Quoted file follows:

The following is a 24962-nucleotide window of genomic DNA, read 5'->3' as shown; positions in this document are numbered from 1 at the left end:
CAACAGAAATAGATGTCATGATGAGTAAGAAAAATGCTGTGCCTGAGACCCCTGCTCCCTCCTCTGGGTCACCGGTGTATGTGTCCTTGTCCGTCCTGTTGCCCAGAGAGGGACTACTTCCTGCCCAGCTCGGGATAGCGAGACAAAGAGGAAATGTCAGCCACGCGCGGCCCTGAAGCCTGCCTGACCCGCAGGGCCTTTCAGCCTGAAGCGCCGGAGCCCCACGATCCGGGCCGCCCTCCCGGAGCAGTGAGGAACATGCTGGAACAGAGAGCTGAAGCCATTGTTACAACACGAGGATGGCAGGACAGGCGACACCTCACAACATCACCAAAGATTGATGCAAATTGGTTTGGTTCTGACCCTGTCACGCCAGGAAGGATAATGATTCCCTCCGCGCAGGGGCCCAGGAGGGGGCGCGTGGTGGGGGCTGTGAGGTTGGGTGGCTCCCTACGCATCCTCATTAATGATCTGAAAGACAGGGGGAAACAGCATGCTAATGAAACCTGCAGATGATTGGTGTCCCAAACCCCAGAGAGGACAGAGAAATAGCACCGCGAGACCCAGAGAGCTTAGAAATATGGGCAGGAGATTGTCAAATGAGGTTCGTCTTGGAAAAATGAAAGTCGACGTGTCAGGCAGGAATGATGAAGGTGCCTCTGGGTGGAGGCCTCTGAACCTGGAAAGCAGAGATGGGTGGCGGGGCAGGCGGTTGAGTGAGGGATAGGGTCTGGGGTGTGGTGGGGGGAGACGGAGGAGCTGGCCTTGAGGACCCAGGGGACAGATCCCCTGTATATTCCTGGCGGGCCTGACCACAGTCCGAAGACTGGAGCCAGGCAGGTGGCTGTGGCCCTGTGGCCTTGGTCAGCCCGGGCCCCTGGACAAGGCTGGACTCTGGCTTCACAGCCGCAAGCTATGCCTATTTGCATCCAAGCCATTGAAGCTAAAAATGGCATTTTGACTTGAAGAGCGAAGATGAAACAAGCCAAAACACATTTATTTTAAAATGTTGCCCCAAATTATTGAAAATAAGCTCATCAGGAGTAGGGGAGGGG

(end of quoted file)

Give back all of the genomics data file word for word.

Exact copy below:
The following is a 24962-nucleotide window of genomic DNA, read 5'->3' as shown; positions in this document are numbered from 1 at the left end:
CAACAGAAATAGATGTCATGATGAGTAAGAAAAATGCTGTGCCTGAGACCCCTGCTCCCTCCTCTGGGTCACCGGTGTATGTGTCCTTGTCCGTCCTGTTGCCCAGAGAGGGACTACTTCCTGCCCAGCTCGGGATAGCGAGACAAAGAGGAAATGTCAGCCACGCGCGGCCCTGAAGCCTGCCTGACCCGCAGGGCCTTTCAGCCTGAAGCGCCGGAGCCCCACGATCCGGGCCGCCCTCCCGGAGCAGTGAGGAACATGCTGGAACAGAGAGCTGAAGCCATTGTTACAACACGAGGATGGCAGGACAGGCGACACCTCACAACATCACCAAAGATTGATGCAAATTGGTTTGGTTCTGACCCTGTCACGCCAGGAAGGATAATGATTCCCTCCGCGCAGGGGCCCAGGAGGGGGCGCGTGGTGGGGGCTGTGAGGTTGGGTGGCTCCCTACGCATCCTCATTAATGATCTGAAAGACAGGGGGAAACAGCATGCTAATGAAACCTGCAGATGATTGGTGTCCCAAACCCCAGAGAGGACAGAGAAATAGCACCGCGAGACCCAGAGAGCTTAGAAATATGGGCAGGAGATTGTCAAATGAGGTTCGTCTTGGAAAAATGAAAGTCGACGTGTCAGGCAGGAATGATGAAGGTGCCTCTGGGTGGAGGCCTCTGAACCTGGAAAGCAGAGATGGGTGGCGGGGCAGGCGGTTGAGTGAGGGATAGGGTCTGGGGTGTGGTGGGGGGAGACGGAGGAGCTGGCCTTGAGGACCCAGGGGACAGATCCCCTGTATATTCCTGGCGGGCCTGACCACAGTCCGAAGACTGGAGCCAGGCAGGTGGCTGTGGCCCTGTGGCCTTGGTCAGCCCGGGCCCCTGGACAAGGCTGGACTCTGGCTTCACAGCCGCAAGCTATGCCTATTTGCATCCAAGCCATTGAAGCTAAAAATGGCATTTTGACTTGAAGAGCGAAGATGAAACAAGCCAAAACACATTTATTTTAAAATGTTGCCCCAAATTATTGAAAATAAGCTCATCAGGAGTAGGGGAGGGG